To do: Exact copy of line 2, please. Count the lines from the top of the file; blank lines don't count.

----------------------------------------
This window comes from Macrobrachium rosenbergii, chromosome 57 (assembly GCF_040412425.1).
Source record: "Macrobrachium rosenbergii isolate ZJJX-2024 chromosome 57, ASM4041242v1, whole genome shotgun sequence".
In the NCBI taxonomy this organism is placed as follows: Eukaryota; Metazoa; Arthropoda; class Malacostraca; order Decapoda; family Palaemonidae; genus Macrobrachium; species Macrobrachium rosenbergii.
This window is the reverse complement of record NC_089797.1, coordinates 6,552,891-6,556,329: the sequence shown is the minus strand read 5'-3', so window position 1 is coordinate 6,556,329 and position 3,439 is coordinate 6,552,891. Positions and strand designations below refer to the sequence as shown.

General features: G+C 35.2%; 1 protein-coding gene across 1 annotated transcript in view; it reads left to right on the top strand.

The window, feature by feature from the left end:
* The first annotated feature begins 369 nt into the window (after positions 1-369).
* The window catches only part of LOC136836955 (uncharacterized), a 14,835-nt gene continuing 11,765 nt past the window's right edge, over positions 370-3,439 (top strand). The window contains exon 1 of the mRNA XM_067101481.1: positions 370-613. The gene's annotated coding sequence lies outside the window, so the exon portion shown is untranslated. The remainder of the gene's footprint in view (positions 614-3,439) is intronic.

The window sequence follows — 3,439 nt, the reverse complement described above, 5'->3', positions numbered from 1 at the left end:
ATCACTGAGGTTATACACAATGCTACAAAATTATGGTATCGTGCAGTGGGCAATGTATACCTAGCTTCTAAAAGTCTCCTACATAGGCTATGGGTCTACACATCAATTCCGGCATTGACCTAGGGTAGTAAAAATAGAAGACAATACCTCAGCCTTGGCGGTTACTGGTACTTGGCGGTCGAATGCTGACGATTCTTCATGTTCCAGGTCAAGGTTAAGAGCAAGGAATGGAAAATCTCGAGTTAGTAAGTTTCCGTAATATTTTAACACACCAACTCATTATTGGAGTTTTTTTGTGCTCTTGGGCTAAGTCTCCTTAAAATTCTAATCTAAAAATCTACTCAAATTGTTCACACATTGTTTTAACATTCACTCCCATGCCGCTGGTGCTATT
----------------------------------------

Source record: "Macrobrachium rosenbergii isolate ZJJX-2024 chromosome 57, ASM4041242v1, whole genome shotgun sequence".